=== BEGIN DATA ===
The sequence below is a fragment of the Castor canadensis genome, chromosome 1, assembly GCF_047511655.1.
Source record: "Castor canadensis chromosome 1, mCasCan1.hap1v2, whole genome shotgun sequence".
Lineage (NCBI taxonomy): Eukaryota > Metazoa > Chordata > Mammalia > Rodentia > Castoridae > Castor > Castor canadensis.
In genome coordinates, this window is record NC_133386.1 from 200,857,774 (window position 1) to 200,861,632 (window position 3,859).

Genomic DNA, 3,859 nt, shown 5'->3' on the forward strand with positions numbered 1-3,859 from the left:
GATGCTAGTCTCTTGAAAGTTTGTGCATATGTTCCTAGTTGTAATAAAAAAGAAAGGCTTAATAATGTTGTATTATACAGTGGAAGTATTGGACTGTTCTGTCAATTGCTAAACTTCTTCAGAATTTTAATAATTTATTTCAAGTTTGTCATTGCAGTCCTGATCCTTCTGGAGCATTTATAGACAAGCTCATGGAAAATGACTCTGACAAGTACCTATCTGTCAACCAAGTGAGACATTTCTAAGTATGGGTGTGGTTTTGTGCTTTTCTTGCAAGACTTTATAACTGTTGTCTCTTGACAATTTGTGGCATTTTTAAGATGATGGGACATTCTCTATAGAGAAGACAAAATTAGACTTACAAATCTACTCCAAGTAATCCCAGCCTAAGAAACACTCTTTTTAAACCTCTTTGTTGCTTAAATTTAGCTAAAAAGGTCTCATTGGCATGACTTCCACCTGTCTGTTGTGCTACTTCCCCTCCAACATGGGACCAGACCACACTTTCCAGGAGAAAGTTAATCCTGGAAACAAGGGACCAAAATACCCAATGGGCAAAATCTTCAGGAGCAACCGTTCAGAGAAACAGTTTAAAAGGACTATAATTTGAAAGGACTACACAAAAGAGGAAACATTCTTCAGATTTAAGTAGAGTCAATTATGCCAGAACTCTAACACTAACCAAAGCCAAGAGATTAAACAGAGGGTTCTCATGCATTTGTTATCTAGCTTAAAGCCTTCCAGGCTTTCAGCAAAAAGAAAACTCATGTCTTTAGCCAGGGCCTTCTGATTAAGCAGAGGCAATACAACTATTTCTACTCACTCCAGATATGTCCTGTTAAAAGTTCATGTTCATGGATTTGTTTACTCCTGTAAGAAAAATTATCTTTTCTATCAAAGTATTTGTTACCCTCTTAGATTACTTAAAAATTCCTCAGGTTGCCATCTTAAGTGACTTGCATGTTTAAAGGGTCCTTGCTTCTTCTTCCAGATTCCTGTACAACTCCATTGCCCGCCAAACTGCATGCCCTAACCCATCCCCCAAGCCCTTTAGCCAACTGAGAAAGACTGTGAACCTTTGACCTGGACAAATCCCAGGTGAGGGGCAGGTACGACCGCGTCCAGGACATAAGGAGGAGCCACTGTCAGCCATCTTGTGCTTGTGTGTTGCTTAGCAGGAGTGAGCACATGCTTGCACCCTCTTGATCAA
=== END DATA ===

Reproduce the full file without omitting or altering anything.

The sequence below is a fragment of the Castor canadensis genome, chromosome 1, assembly GCF_047511655.1.
Source record: "Castor canadensis chromosome 1, mCasCan1.hap1v2, whole genome shotgun sequence".
Lineage (NCBI taxonomy): Eukaryota > Metazoa > Chordata > Mammalia > Rodentia > Castoridae > Castor > Castor canadensis.
In genome coordinates, this window is record NC_133386.1 from 200,857,774 (window position 1) to 200,861,632 (window position 3,859).

Genomic DNA, 3,859 nt, shown 5'->3' on the forward strand with positions numbered 1-3,859 from the left:
GATGCTAGTCTCTTGAAAGTTTGTGCATATGTTCCTAGTTGTAATAAAAAAGAAAGGCTTAATAATGTTGTATTATACAGTGGAAGTATTGGACTGTTCTGTCAATTGCTAAACTTCTTCAGAATTTTAATAATTTATTTCAAGTTTGTCATTGCAGTCCTGATCCTTCTGGAGCATTTATAGACAAGCTCATGGAAAATGACTCTGACAAGTACCTATCTGTCAACCAAGTGAGACATTTCTAAGTATGGGTGTGGTTTTGTGCTTTTCTTGCAAGACTTTATAACTGTTGTCTCTTGACAATTTGTGGCATTTTTAAGATGATGGGACATTCTCTATAGAGAAGACAAAATTAGACTTACAAATCTACTCCAAGTAATCCCAGCCTAAGAAACACTCTTTTTAAACCTCTTTGTTGCTTAAATTTAGCTAAAAAGGTCTCATTGGCATGACTTCCACCTGTCTGTTGTGCTACTTCCCCTCCAACATGGGACCAGACCACACTTTCCAGGAGAAAGTTAATCCTGGAAACAAGGGACCAAAATACCCAATGGGCAAAATCTTCAGGAGCAACCGTTCAGAGAAACAGTTTAAAAGGACTATAATTTGAAAGGACTACACAAAAGAGGAAACATTCTTCAGATTTAAGTAGAGTCAATTATGCCAGAACTCTAACACTAACCAAAGCCAAGAGATTAAACAGAGGGTTCTCATGCATTTGTTATCTAGCTTAAAGCCTTCCAGGCTTTCAGCAAAAAGAAAACTCATGTCTTTAGCCAGGGCCTTCTGATTAAGCAGAGGCAATACAACTATTTCTACTCACTCCAGATATGTCCTGTTAAAAGTTCATGTTCATGGATTTGTTTACTCCTGTAAGAAAAATTATCTTTTCTATCAAAGTATTTGTTACCCTCTTAGATTACTTAAAAATTCCTCAGGTTGCCATCTTAAGTGACTTGCATGTTTAAAGGGTCCTTGCTTCTTCTTCCAGATTCCTGTACAACTCCATTGCCCGCCAAACTGCATGCCCTAACCCATCCCCCAAGCCCTTTAGCCAACTGAGAAAGACTGTGAACCTTTGACCTGGACAAATCCCAGGTGAGGGGCAGGTACGACCGCGTCCAGGACATAAGGAGGAGCCACTGTCAGCCATCTTGTGCTTGTGTGTTGCTTAGCAGGAGTGAGCACATGCTTGCACCCTCTTGATCAA